- Discovery and Understanding of the Ambient-Condition Degradation of Doped Barium Cerate Proton-Conducting Perovskite Oxide in Solid Oxide Fuel Cells
- Journal of the Electrochemical Society
- Volume | Issue number
- 162 | 14
- Pages (from-to)
- Document type
- Faculty of Science (FNWI)
- Van 't Hoff Institute for Molecular Sciences (HIMS)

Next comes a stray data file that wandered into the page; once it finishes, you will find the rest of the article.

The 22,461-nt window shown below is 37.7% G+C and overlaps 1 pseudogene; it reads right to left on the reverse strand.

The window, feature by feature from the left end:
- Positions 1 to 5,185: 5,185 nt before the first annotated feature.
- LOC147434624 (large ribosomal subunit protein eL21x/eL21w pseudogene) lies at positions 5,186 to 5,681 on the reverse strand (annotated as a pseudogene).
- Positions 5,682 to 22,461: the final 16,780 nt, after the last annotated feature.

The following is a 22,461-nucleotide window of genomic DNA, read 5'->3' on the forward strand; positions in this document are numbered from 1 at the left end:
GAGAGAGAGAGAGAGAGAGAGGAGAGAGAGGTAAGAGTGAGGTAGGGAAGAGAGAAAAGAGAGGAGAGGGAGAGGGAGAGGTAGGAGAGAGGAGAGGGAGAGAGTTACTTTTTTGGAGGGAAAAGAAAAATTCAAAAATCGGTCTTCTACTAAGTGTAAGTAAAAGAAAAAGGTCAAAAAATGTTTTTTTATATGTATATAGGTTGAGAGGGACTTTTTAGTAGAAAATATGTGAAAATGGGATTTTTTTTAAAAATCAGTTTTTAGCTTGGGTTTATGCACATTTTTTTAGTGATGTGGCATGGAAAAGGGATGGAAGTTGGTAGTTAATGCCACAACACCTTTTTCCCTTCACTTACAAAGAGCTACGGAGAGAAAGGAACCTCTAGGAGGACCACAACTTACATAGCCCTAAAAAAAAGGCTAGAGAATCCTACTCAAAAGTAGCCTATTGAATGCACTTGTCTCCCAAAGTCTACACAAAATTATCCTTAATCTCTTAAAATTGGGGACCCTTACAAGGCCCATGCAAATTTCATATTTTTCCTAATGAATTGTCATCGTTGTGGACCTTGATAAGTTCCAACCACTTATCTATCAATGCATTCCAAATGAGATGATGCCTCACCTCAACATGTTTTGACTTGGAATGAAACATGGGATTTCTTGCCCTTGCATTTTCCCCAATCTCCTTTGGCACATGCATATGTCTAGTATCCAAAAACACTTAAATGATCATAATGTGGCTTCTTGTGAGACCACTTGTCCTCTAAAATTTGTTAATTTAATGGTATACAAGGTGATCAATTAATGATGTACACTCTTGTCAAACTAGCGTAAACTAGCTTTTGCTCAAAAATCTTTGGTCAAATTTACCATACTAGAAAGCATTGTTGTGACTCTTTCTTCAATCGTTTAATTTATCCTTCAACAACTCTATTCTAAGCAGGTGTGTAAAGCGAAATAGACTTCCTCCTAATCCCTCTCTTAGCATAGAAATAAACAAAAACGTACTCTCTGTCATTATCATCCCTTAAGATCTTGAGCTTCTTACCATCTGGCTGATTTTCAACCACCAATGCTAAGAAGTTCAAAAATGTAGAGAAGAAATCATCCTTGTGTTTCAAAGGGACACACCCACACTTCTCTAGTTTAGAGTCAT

Proton-conducting perovskite oxides such as doped barium cerate and barium zirconate are promising electrolytes for solid oxide fuel cells (SOFCs). Here we report that the typical high performance proton conductor, BaZr0.1Ce0.7Y0.2O3±δ (BZCY), is prone to physical, chemical and thereby electrochemical degradations as it ages under ambient conditions. This aging effect destroys the electrolyte disk and breaks down the perovskite lattice. Electrochemical measurements indicate degraded BZCY based SOFC suffers from significant performance losses, and various advanced materials characterization results confirm that this degradation of BZCY is exclusively caused by water and CO2 from the surrounding environment. The water molecules catalyze the degradation, initiating and promoting the carbonatation of BZCY. The subsequent reaction with CO2 creates two major phases: BaCO3 nano-rod single crystals and amorphous oxide mixtures. The entire process is visualized via TEM observations, based on which we propose that this occurs via the microcrucible mechanism. As this mechanism does not incur significant segregations of decomposition products, the aged BZCY powder is easily regenerated by re-calcination. We then study the effects of doping on the stability of BZCY, showing that a higher Zr content obviously improves the aging resistance.
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